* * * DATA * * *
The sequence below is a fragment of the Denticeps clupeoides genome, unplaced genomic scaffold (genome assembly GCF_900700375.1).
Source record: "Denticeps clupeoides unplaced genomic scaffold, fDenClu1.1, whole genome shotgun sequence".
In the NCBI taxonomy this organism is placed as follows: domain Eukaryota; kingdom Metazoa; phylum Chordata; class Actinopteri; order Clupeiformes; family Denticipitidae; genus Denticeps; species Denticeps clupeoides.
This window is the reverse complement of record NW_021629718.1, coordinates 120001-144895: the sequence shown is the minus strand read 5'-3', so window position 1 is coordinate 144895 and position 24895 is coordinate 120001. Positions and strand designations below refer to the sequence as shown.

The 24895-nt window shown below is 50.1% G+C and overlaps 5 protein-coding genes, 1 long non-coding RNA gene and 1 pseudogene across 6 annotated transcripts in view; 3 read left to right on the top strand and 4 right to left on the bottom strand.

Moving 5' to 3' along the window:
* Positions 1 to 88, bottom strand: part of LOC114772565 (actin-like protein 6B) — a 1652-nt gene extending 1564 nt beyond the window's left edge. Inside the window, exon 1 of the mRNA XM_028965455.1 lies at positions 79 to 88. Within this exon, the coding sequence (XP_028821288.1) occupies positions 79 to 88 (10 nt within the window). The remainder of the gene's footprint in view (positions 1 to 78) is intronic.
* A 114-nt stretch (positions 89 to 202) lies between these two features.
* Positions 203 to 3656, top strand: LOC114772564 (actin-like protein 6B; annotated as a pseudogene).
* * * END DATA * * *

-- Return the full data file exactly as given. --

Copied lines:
The sequence below is a fragment of the Denticeps clupeoides genome, unplaced genomic scaffold (genome assembly GCF_900700375.1).
Source record: "Denticeps clupeoides unplaced genomic scaffold, fDenClu1.1, whole genome shotgun sequence".
In the NCBI taxonomy this organism is placed as follows: domain Eukaryota; kingdom Metazoa; phylum Chordata; class Actinopteri; order Clupeiformes; family Denticipitidae; genus Denticeps; species Denticeps clupeoides.
This window is the reverse complement of record NW_021629718.1, coordinates 120001-144895: the sequence shown is the minus strand read 5'-3', so window position 1 is coordinate 144895 and position 24895 is coordinate 120001. Positions and strand designations below refer to the sequence as shown.

The 24895-nt window shown below is 50.1% G+C and overlaps 5 protein-coding genes, 1 long non-coding RNA gene and 1 pseudogene across 6 annotated transcripts in view; 3 read left to right on the top strand and 4 right to left on the bottom strand.

Moving 5' to 3' along the window:
* Positions 1 to 88, bottom strand: part of LOC114772565 (actin-like protein 6B) — a 1652-nt gene extending 1564 nt beyond the window's left edge. Inside the window, exon 1 of the mRNA XM_028965455.1 lies at positions 79 to 88. Within this exon, the coding sequence (XP_028821288.1) occupies positions 79 to 88 (10 nt within the window). The remainder of the gene's footprint in view (positions 1 to 78) is intronic.
* A 114-nt stretch (positions 89 to 202) lies between these two features.
* Positions 203 to 3656, top strand: LOC114772564 (actin-like protein 6B; annotated as a pseudogene).